Iron supplementation for reducing morbidity and mortality in children with HIV
BACKGROUND: The most prevalent haematologic disturbance associated with HIV in children (apart from CD4 lymphocytopenia) is anaemia. Anaemia associated with HIV arises from multiple mechanisms, including the direct inhibitory effect of HIV on red cell precursors, other locally prevalent and/or opportunistic infections, micronutrient deficiency, anaemia of chronic disease, and as a consequence of medicines given for HIV and/or other concurrent illnesses. Iron deficiency is the most common cause of nutritional anaemia globally. There is significant geographical overlap of areas of the world where iron deficiency anaemia (IDA) and paediatric HIV are distributed. Given the high prevalence of IDA, it is likely that many HIV-infected children also are iron deficient. The contribution of iron deficiency to anaemia in HIV-infected children has been described but is incompletely understood. Currently, iron supplementation for anaemic infants and children is routinely practiced without any obvious effect in most developing countries, which bear most of the burden of global paediatric HIV infections.Because iron deficiency and IDA are common in HIV-infected children in high-prevalence areas and because there are concerns about possible deleterious effects of iron, this review aims to assess the evidence for iron supplementation for reducing morbidity and mortality in HIV-infected children. OBJECTIVES: To determine whether iron supplementation improves clinical, immunologic, and virologic outcomes in children infected with HIV SEARCH STRATEGY: We used the comprehensive search strategy developed specifically by the Cochrane HIV/AIDS Review Group to identify HIV/AIDS randomised controlled trials, and searched the following electronic databases: MEDLINE (searched November 2007); Embase (searched December 2007); and CENTRAL (December 2007). This search was supplemented with a search of AIDSearch (searched December 2007) and NLM Gateway (searched December 2007) to identify relevant conference abstracts, as well as a search of the reference lists of all eligible articles. The search was not limited by language or publication status. SELECTION CRITERIA: Randomised controlled trials (RCTs) of iron supplementation in any form and dose in HIV-infected children aged 12 years and younger. DATA COLLECTION AND ANALYSIS: We independently screened the results of the search to select potentially relevant studies and to retrieve the full articles. We independently applied the inclusion criteria to the potentially relevant studies. No studies were identified that fulfilled the selection criteria. MAIN RESULTS: No RCTs of iron supplementation in HIV-infected children were found. AUTHORS’ CONCLUSIONS: Implications for clinical practice:The current clinical practice of iron supplementation in HIV-infected children is based on weak evidence comprising observational studies and expert opinions.Implications for research:High-quality RCTs of iron supplementation are urgently required, especially in areas with significant overlap of high prevalence of HIV, iron deficiency anaemia, and malaria. Policy makers should prioritise funding for these trials.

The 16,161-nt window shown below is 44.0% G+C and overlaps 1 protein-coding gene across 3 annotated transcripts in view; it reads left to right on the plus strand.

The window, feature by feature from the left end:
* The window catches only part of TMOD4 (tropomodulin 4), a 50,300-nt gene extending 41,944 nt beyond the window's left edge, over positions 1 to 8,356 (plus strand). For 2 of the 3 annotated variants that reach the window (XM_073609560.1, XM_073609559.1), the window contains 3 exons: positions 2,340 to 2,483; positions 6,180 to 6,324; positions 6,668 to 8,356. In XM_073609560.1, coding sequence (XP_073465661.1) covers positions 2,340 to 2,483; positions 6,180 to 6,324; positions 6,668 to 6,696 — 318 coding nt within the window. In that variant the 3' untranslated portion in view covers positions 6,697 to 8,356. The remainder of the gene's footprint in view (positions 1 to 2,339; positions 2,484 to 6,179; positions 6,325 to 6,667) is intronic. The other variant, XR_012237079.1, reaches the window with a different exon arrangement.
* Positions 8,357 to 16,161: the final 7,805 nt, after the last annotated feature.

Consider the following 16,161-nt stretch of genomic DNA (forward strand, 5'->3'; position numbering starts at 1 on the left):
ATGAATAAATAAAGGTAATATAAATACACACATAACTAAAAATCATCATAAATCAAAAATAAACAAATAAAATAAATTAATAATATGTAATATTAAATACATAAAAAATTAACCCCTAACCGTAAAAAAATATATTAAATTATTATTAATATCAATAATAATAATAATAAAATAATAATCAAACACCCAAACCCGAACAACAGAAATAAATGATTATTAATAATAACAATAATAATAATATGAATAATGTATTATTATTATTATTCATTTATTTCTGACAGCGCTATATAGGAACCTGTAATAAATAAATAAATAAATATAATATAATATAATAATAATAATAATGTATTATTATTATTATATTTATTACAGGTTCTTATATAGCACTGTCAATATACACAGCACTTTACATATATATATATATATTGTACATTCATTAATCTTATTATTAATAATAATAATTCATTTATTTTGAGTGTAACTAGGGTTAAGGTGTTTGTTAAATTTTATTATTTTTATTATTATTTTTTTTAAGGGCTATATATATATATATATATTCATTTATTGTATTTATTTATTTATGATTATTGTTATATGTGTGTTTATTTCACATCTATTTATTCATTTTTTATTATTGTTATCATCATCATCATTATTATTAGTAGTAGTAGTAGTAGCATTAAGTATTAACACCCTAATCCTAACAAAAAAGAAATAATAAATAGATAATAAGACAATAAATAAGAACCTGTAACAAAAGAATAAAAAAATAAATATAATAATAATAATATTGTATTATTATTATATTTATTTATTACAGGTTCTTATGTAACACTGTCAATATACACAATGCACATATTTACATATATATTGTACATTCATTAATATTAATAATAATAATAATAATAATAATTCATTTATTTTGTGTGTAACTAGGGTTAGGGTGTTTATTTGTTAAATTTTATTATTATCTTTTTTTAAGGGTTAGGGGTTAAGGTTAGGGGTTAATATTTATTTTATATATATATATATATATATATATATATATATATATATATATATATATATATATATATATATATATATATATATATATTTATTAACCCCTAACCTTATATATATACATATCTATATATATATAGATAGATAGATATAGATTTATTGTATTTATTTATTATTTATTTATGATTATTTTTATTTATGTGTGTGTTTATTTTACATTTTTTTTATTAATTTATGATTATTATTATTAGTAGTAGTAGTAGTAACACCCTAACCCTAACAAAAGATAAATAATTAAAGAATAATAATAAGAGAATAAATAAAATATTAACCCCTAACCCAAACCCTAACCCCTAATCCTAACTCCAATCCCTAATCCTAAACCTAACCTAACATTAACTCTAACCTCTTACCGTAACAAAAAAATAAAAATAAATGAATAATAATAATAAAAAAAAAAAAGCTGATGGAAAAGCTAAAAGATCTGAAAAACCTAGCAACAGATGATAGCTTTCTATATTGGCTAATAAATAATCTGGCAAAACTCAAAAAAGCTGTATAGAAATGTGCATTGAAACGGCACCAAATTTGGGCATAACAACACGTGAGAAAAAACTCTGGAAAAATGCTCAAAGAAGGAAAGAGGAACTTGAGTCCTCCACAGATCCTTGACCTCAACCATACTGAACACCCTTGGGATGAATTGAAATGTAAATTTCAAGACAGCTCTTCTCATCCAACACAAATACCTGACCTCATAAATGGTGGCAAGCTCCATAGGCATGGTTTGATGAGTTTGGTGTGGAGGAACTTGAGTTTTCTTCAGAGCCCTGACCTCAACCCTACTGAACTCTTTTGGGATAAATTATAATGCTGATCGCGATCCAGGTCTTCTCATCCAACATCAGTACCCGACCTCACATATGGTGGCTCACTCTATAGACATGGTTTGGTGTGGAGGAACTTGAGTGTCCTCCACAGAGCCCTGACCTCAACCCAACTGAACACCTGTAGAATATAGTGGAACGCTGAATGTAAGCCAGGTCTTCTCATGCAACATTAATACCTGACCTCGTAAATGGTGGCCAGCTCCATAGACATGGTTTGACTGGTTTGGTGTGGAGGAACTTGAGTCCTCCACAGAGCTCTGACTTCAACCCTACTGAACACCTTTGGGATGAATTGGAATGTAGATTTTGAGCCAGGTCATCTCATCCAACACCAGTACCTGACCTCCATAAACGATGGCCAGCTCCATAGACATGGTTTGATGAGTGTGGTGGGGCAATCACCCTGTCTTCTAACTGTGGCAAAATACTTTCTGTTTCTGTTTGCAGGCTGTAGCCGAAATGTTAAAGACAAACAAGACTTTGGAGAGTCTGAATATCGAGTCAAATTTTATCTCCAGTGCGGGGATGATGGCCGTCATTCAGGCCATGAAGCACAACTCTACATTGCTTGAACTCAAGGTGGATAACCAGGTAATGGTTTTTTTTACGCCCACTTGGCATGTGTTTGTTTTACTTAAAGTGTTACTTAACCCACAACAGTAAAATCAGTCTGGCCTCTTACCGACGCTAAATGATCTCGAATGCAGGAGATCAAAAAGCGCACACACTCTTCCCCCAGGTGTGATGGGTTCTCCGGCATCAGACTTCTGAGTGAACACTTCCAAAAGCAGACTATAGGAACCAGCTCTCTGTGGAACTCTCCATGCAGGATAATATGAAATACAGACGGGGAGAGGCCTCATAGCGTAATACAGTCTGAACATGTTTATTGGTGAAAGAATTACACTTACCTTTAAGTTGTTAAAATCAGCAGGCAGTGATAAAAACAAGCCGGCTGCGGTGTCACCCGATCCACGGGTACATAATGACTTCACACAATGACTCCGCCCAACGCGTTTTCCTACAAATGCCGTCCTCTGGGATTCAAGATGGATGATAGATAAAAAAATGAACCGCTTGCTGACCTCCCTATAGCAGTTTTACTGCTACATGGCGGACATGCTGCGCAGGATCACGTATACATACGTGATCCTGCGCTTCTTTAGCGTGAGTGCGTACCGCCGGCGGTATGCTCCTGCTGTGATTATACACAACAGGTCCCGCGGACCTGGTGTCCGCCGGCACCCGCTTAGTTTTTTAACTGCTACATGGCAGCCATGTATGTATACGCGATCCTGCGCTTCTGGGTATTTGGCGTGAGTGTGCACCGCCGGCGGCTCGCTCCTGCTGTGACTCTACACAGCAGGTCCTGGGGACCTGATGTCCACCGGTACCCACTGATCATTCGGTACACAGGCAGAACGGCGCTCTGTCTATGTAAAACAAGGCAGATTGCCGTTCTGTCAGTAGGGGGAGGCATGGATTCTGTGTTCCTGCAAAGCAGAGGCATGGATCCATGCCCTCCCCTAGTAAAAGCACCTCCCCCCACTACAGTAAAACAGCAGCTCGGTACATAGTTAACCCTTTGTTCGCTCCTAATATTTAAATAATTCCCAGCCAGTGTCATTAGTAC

Adetifa I, Okomo U.
- Epidemiology and Determinants of Health
- Children or Youth (less than 18 years old)
- Engagement and Care Cascade